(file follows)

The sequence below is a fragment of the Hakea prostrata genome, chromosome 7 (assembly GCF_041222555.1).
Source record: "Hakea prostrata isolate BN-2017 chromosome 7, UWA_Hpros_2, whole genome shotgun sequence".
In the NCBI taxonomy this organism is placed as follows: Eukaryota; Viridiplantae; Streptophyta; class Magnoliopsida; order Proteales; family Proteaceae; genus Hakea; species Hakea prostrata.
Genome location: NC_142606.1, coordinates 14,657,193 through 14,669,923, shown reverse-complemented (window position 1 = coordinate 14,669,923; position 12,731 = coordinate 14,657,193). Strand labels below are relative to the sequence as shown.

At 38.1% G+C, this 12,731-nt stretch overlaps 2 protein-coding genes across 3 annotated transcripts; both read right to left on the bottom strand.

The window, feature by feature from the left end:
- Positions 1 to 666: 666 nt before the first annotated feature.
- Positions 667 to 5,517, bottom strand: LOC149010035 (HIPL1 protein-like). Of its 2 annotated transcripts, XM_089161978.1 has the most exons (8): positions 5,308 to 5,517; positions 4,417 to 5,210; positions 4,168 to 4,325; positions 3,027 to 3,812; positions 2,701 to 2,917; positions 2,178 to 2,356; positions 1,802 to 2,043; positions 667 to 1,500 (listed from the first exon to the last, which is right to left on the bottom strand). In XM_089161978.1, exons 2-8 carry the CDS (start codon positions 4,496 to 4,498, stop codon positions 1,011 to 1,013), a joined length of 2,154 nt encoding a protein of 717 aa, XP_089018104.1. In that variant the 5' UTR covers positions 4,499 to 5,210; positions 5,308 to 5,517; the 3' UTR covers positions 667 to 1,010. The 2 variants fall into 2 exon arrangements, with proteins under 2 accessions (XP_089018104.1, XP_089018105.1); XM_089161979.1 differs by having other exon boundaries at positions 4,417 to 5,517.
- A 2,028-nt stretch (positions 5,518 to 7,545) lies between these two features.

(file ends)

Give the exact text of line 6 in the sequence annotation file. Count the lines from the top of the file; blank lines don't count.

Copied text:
The window, feature by feature from the left end: